I Am Your Slave Now Do What I Say
Anthony Madrid
Canarium Books, $14 (paper)

If Anthony Madrid had his way, reviews of his debut, I Am Your Slave Now Do What I Say, would consist of nothing but “the best lines from the book, cherry-picked and re-typed by the reviewer.” The “gallery review,” for which Madrid agitates in a recent blog post, demands that opinion take the form of evidence rather than vague praise, and privileges work in which key effects are available in short, epigrammatic units that can be recirculated in other contexts without much loss of life. It rewards work modeled on whip-crack rather than waterslide.

I Am Your Slave is an ingenious collection of ghazals, a good choice for a poet who loves the whip. Traditional Urdu, Persian, and Arabic ghazals consist of a series of end-stopped, metrically uniform, thematically autonomous couplets, each bonded to each by a rhyme and refrain at the end of every second line, each delivering a witty twist or pathos-laden punch line. Like sonnets, they typically speak of love’s torments—as in the following ghazal by the nineteenth-century Indian poet Ghalib (in Ralph Russell’s unrhymed translation):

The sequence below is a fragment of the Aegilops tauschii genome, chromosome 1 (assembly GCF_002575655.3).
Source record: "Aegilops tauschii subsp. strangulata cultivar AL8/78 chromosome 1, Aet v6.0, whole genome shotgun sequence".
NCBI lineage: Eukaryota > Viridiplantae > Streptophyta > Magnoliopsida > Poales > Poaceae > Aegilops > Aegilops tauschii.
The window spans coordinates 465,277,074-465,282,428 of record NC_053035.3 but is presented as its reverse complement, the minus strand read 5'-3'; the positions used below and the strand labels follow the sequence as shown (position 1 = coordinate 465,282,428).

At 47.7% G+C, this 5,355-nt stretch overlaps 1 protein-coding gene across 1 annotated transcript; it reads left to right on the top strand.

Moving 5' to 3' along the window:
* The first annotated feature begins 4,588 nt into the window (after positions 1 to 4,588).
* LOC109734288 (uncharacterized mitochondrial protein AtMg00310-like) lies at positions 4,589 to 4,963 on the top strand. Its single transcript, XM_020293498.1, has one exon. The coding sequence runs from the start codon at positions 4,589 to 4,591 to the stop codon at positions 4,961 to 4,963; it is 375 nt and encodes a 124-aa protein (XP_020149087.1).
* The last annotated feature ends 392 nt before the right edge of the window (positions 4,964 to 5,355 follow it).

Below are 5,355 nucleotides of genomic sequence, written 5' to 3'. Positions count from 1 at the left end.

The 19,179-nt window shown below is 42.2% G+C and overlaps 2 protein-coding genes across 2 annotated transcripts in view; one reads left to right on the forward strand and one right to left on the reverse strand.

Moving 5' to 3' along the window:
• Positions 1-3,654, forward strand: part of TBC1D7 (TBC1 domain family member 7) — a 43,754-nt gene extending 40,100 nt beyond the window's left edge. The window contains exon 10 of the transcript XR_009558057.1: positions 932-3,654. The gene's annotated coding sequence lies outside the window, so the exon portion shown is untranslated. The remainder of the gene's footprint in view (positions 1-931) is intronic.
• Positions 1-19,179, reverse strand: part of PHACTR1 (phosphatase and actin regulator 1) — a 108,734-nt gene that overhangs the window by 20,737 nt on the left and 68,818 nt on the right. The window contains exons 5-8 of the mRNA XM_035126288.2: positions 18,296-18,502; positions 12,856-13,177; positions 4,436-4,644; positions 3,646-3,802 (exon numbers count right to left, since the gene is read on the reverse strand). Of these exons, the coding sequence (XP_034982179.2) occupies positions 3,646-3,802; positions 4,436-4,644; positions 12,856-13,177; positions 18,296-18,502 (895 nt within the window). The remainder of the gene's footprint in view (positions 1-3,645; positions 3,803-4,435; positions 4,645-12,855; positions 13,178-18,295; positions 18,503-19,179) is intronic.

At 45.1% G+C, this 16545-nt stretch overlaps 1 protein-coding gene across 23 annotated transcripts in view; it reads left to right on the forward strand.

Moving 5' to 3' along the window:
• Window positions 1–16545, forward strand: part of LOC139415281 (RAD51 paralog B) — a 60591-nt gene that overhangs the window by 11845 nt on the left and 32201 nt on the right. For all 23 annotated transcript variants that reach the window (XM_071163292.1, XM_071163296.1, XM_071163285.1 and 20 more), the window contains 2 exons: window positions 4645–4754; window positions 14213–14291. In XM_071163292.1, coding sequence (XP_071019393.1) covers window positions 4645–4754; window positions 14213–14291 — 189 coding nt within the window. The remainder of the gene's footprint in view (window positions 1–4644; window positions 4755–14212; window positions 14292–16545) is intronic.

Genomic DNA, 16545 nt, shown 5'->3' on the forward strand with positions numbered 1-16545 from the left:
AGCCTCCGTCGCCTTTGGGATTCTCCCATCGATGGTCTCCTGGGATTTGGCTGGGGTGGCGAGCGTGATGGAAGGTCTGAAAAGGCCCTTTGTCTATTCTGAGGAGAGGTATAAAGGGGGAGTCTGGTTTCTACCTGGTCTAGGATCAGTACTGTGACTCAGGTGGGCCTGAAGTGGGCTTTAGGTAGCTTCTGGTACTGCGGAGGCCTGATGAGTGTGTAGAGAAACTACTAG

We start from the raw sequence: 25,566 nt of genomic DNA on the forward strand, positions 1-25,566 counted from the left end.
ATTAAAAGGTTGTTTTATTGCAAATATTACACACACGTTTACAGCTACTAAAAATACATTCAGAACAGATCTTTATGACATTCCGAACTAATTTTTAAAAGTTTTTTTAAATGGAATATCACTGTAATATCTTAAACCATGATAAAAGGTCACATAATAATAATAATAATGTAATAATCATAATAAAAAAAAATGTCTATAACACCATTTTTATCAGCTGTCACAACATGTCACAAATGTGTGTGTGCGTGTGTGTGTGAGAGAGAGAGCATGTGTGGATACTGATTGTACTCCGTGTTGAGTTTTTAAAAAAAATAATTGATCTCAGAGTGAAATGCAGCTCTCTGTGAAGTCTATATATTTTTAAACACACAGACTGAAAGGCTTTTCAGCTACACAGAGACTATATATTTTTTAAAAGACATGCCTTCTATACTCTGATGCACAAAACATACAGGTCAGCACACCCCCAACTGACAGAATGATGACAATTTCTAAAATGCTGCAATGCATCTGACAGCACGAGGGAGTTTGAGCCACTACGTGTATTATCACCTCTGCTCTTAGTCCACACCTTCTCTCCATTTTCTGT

I may be good, I may be bad—I live in ill-matched company
A flower thrown on the bonfire, or a weed among the flowers

Asad, I am prisoner, enslaved by beauty’s kindnesses
Her loving arm’s embrace is like a collar for my neck

In each couplet things become their opposites by a logic of ill-matching: we see the dejected poet identified first as a flower and then against flowers; we see a loving embrace likened to a “collar.” In “What With This New Body,” Madrid adapts the rhythm, parallel structure, and a body part from this Ghalib translation into the new body of his own poem for more exuberant but similarly pyrrhic ends: